Toshiro Uchida is a silver craftsman from Tokyo and was born in 1925 in Daito-ku, Tokyo.
Silver is highly valued because of its beautiful surface and other unique qualities. Now, 90% of silverware in Japan is produced in Tokyo.
Tokyo silverware is tasteful and bright and is made using techniques developed in the Edo period, such as hammering and fine engraving. One technique is known as 'kiribame': a design is cut out of the silver and another metal, like copper, is soldered into the space.
Toshiro learned hammering from his father, Uzaburo, in 1946, and kiribame from Tomoe Ogawa. Toshiro is particularly good at kiribame.
In 1984, Toshiro was designated as a Tokyo Silverware Traditional Craftsman by the Ministry of International Trade and Industry. In 1988, he was also designated as a Tokyo Traditional Craftsman. In the same year, he was awarded a prize and designated as a Tokyo Excellent Artist.
A hammer is typically used to pound or smash objects, but the Uchide no Kozuchi (magical hammer) carried by Daikoku, one of the seven gods of fortune, is different: with just one swing, that person can achieve happiness, with all the fortune and the necessities of life (food, clothes, shelter) they would want.
Daikoku is usually portrayed holding the kozuchi, and a grab bag, seated on bales of rice with a smile that is in a way charming. The bag, which is over the shoulder of Daikoku, first appeared in the Japanese myth, 'Inaba no Shirosagi', and is said to hold the luggage of the Yasogamis. It is also described in an old fairy tale that relates how Daikoku was almost burned to death, due to Sanoo's trap, but was saved by mice. Mice then became the guardians of Daikoku.
At first, Daikoku was deified as the god of destruction and good harvest, but as time passed, he became the god of good harvest, food and fortune.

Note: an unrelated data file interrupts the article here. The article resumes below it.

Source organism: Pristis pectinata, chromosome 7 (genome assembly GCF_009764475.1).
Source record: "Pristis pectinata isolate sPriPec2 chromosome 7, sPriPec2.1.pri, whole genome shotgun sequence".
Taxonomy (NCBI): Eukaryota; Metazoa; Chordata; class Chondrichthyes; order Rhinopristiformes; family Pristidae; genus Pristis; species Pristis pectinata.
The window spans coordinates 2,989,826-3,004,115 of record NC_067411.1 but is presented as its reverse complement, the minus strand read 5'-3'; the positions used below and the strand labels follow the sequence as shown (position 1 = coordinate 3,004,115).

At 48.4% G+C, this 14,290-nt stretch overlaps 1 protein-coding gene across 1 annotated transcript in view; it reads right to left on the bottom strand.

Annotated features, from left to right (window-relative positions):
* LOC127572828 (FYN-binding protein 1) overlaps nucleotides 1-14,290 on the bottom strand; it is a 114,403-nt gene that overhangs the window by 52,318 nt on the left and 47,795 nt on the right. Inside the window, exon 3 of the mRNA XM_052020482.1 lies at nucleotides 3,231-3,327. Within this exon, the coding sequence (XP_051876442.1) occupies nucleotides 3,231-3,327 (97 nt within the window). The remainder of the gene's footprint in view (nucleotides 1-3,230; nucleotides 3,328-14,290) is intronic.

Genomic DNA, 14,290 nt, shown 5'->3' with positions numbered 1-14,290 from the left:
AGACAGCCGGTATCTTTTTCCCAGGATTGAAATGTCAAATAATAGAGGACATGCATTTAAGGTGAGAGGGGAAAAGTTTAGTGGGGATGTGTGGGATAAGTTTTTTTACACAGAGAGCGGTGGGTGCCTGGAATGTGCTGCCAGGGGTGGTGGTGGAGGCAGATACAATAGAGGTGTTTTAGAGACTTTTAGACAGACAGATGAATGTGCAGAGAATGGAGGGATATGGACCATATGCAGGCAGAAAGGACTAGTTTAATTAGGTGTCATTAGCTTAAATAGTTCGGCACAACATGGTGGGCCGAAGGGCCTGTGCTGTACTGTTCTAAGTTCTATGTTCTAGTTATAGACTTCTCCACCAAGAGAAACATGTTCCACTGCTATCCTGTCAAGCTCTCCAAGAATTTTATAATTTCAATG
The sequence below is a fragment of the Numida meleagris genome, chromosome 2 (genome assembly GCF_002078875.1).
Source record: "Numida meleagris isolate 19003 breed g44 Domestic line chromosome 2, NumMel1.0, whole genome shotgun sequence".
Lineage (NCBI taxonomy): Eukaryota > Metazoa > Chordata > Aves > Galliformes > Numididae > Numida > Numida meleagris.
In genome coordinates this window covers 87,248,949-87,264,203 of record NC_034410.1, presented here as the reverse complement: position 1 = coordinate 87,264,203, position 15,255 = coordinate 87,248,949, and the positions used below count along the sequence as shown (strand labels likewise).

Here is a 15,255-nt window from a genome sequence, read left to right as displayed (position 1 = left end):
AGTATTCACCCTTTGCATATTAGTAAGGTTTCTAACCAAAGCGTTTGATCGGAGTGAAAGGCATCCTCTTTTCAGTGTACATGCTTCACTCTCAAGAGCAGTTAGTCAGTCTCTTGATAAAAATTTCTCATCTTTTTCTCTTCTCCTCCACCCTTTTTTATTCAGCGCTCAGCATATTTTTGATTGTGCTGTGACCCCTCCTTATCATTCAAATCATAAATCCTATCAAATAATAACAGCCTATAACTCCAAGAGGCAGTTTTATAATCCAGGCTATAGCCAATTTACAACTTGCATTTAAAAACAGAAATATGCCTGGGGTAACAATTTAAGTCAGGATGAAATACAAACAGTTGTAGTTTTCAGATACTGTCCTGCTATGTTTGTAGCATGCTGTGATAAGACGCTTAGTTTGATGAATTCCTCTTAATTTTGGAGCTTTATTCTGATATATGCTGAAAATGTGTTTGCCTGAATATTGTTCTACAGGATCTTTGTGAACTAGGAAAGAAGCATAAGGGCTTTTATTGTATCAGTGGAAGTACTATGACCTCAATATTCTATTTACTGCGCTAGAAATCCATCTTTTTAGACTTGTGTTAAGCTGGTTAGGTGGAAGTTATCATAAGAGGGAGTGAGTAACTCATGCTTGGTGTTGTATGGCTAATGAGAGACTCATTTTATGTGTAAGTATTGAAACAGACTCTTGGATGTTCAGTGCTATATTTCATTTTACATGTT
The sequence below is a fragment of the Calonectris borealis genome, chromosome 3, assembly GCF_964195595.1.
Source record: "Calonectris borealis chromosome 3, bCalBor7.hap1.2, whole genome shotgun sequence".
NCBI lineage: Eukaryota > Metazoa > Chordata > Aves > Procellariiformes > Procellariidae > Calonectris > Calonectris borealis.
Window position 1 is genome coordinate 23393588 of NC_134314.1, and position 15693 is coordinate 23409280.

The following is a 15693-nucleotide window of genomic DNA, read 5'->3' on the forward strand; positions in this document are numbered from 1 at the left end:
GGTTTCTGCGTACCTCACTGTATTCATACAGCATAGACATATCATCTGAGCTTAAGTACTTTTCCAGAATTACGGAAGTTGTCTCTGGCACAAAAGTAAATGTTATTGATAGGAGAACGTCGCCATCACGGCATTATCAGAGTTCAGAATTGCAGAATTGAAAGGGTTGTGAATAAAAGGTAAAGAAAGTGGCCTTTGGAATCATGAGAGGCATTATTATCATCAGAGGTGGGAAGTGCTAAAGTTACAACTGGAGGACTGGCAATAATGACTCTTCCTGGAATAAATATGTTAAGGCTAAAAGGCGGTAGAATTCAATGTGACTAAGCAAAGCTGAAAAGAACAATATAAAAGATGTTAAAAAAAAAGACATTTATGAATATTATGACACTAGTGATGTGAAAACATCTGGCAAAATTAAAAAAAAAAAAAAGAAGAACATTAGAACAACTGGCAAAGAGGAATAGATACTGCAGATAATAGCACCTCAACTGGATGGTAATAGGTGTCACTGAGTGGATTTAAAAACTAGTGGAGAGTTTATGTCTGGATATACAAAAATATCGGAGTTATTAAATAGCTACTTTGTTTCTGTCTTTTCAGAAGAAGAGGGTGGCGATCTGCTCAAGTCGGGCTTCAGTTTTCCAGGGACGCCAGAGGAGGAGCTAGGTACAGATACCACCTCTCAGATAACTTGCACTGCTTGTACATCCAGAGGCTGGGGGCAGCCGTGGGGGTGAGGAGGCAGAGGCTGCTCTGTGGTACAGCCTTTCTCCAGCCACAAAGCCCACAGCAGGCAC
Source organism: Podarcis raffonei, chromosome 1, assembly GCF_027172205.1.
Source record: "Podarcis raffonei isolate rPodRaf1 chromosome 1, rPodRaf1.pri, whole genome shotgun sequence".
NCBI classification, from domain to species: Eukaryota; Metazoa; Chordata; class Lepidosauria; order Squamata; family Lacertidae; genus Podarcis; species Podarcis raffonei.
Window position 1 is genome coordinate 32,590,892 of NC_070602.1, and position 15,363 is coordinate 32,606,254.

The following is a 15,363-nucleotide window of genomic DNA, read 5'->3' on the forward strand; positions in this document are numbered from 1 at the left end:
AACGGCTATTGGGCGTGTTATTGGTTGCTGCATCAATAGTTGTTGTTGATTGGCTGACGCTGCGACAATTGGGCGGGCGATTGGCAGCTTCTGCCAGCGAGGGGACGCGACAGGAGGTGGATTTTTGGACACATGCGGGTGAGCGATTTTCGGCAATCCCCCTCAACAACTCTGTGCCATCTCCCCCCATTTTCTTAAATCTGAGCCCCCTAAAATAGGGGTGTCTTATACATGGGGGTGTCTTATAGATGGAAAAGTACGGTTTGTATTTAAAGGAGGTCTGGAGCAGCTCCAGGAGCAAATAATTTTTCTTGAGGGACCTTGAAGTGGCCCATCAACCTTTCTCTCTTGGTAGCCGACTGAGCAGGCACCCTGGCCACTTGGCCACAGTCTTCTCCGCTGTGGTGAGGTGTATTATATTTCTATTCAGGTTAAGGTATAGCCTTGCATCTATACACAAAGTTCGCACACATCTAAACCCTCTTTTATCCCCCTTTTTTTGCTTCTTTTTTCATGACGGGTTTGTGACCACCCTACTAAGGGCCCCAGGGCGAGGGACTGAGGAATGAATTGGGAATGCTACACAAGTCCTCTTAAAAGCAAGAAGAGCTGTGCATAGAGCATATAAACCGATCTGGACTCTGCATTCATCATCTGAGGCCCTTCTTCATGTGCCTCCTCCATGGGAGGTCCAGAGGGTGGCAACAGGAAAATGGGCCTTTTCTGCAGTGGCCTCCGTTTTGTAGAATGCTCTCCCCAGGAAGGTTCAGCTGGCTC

The kozuchi can be seen in other fairytales such as the 'Issun Boshi' ('One-Inch Boy') and the 'Binbogami and Fuku no Kami' ('God of Poverty and God of Fortune') as a hammer that granted any wish.
Hoseki Okuyama was born in 1935, in Shinjyo, Yamagata Prefecture.
Hoseki's family was famous for the craft of 'tankin'. In 1995, he was designated as a Living National Treasure for his tankin skills. Tankin is a metalcraft technique that involves hammering heated metal and molding it over a plate called an 'ate-kin'.
Hoseki has lived his life fully. He came to Tokyo when he was only 15 and became apprenticed to Soho Kasahara, a silver craftsman. Later, when he was 27, Hoseki became independent and established his own studio. In the years that followed, he was a working craftsman.
During the oil-shock of 1975, he received fewer orders, yet he chose to concentrate even more on his work. Over time, his skills were recognised and in 1984 he finally won a prize from the Director-General of the Agency for Cultural Affairs at the traditional Japanese handicrafts exhibition.
Sometimes it takes several months to make a piece that Hoseki is personally satisfied with.
Metalworking involves techniques such as casting, hammering and carving on materials such as gold, silver, copper, iron and brass. Working with metal began in Kyoto and has been practiced as a craft for 1200 years since the Heian period.
With the growth of Buddhism, more temples came to be built, each one with Buddhist images. This contributed to the advancement of metalwork techniques.
When Kyoto became the capital city in the Heian period, metalwork craftsmen moved to Kyoto from Nara. They produced metal arms, money, and large-scale castings.
From that time, the sophisticated aesthetics and culture of Kyoto nourished the craft, which increasingly came to focus on beauty and elaborate design. Metalwork ranges from necessities, like pans, to ritual articles, like chimes, as well as hand-made accessories. Nowadays a variety of crafts are designed and manufactured.